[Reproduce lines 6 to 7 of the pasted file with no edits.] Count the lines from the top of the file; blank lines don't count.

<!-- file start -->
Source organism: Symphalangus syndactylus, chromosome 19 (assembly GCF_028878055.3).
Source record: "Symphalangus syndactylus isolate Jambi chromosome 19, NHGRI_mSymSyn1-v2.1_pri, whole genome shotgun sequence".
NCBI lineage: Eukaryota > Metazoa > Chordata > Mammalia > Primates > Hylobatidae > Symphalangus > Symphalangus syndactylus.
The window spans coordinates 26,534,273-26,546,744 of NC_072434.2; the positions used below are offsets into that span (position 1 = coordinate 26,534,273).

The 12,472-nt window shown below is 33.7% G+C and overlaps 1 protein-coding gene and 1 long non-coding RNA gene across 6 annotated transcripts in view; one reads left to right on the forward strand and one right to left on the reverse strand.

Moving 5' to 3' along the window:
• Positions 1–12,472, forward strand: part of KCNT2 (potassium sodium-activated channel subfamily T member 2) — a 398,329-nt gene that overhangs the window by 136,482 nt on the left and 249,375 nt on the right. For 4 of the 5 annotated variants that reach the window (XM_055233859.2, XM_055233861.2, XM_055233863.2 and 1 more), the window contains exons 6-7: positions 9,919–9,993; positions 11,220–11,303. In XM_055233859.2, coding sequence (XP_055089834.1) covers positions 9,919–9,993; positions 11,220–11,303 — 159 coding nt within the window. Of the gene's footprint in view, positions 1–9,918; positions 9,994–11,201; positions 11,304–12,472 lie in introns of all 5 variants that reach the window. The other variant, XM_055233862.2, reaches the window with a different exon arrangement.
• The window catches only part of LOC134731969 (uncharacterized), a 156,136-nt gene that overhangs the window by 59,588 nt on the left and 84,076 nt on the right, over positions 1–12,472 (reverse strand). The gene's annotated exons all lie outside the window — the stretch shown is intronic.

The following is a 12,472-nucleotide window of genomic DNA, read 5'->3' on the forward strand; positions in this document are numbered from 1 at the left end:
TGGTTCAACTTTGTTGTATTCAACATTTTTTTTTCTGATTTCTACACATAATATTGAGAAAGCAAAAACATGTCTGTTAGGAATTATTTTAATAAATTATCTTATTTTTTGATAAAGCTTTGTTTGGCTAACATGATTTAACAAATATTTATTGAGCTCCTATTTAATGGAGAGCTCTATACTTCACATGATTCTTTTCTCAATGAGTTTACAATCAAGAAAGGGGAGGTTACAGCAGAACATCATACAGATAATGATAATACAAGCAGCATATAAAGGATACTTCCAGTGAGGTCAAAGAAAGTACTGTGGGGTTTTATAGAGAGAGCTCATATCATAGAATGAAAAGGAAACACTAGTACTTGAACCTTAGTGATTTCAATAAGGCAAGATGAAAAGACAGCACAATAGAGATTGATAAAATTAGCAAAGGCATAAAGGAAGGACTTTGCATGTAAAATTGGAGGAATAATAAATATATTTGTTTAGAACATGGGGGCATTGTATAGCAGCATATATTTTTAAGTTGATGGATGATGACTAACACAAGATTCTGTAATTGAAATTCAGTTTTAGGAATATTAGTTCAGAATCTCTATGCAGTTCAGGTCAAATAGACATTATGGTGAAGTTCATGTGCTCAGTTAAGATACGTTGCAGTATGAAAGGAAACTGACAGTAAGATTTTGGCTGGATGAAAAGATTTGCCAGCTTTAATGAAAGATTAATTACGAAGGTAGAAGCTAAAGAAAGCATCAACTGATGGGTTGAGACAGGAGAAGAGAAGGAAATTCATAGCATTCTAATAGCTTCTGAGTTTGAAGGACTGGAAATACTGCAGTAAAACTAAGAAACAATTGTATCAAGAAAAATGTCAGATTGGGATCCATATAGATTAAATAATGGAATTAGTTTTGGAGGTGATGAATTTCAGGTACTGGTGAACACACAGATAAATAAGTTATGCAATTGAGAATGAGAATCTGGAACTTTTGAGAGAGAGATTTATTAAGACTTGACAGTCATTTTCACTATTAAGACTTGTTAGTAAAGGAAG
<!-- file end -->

Moving 5' to 3' along the window:
• Positions 1–12,472, forward strand: part of KCNT2 (potassium sodium-activated channel subfamily T member 2) — a 398,329-nt gene that overhangs the window by 136,482 nt on the left and 249,375 nt on the right. For 4 of the 5 annotated variants that reach the window (XM_055233859.2, XM_055233861.2, XM_055233863.2 and 1 more), the window contains exons 6-7: positions 9,919–9,993; positions 11,220–11,303. In XM_055233859.2, coding sequence (XP_055089834.1) covers positions 9,919–9,993; positions 11,220–11,303 — 159 coding nt within the window. Of the gene's footprint in view, positions 1–9,918; positions 9,994–11,201; positions 11,304–12,472 lie in introns of all 5 variants that reach the window. The other variant, XM_055233862.2, reaches the window with a different exon arrangement.